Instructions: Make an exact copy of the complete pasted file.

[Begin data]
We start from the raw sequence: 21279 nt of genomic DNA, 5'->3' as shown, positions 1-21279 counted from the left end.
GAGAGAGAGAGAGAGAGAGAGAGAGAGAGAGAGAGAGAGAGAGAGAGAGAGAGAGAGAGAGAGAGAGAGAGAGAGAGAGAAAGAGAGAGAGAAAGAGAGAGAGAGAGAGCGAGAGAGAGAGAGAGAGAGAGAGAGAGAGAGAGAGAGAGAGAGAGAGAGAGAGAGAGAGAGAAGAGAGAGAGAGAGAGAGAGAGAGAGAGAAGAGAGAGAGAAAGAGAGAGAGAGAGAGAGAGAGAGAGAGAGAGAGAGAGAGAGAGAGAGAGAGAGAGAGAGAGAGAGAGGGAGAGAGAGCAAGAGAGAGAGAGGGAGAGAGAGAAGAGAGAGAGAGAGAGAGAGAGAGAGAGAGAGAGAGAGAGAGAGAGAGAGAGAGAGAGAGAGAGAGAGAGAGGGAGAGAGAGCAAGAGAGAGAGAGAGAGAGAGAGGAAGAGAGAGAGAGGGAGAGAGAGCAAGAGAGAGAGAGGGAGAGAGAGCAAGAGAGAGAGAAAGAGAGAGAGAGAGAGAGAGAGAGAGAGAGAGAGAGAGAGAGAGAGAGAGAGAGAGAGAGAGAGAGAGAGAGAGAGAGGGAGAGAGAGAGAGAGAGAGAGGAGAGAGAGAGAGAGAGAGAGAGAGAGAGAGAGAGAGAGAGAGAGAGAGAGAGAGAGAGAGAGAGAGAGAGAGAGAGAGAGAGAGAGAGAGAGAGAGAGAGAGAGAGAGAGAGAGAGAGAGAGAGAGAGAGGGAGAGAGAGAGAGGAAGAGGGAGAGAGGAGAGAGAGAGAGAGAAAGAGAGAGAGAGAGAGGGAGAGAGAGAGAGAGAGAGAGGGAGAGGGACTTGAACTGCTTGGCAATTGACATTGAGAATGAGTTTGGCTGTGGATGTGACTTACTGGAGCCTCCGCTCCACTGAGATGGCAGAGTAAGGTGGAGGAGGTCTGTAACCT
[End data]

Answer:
We start from the raw sequence: 21279 nt of genomic DNA, 5'->3' as shown, positions 1-21279 counted from the left end.
GAGAGAGAGAGAGAGAGAGAGAGAGAGAGAGAGAGAGAGAGAGAGAGAGAGAGAGAGAGAGAGAGAGAGAGAGAGAGAGAAAGAGAGAGAGAAAGAGAGAGAGAGAGAGCGAGAGAGAGAGAGAGAGAGAGAGAGAGAGAGAGAGAGAGAGAGAGAGAGAGAGAGAGAGAGAAGAGAGAGAGAGAGAGAGAGAGAGAGAGAAGAGAGAGAGAAAGAGAGAGAGAGAGAGAGAGAGAGAGAGAGAGAGAGAGAGAGAGAGAGAGAGAGAGAGAGAGAGAGAGGGAGAGAGAGCAAGAGAGAGAGAGGGAGAGAGAGAAGAGAGAGAGAGAGAGAGAGAGAGAGAGAGAGAGAGAGAGAGAGAGAGAGAGAGAGAGAGAGAGAGAGAGAGGGAGAGAGAGCAAGAGAGAGAGAGAGAGAGAGAGGAAGAGAGAGAGAGGGAGAGAGAGCAAGAGAGAGAGAGGGAGAGAGAGCAAGAGAGAGAGAAAGAGAGAGAGAGAGAGAGAGAGAGAGAGAGAGAGAGAGAGAGAGAGAGAGAGAGAGAGAGAGAGAGAGAGAGAGAGAGGGAGAGAGAGAGAGAGAGAGAGGAGAGAGAGAGAGAGAGAGAGAGAGAGAGAGAGAGAGAGAGAGAGAGAGAGAGAGAGAGAGAGAGAGAGAGAGAGAGAGAGAGAGAGAGAGAGAGAGAGAGAGAGAGAGAGAGAGAGAGAGAGAGAGAGAGGGAGAGAGAGAGAGGAAGAGGGAGAGAGGAGAGAGAGAGAGAGAAAGAGAGAGAGAGAGAGGGAGAGAGAGAGAGAGAGAGAGGGAGAGGGACTTGAACTGCTTGGCAATTGACATTGAGAATGAGTTTGGCTGTGGATGTGACTTACTGGAGCCTCCGCTCCACTGAGATGGCAGAGTAAGGTGGAGGAGGTCTGTAACCT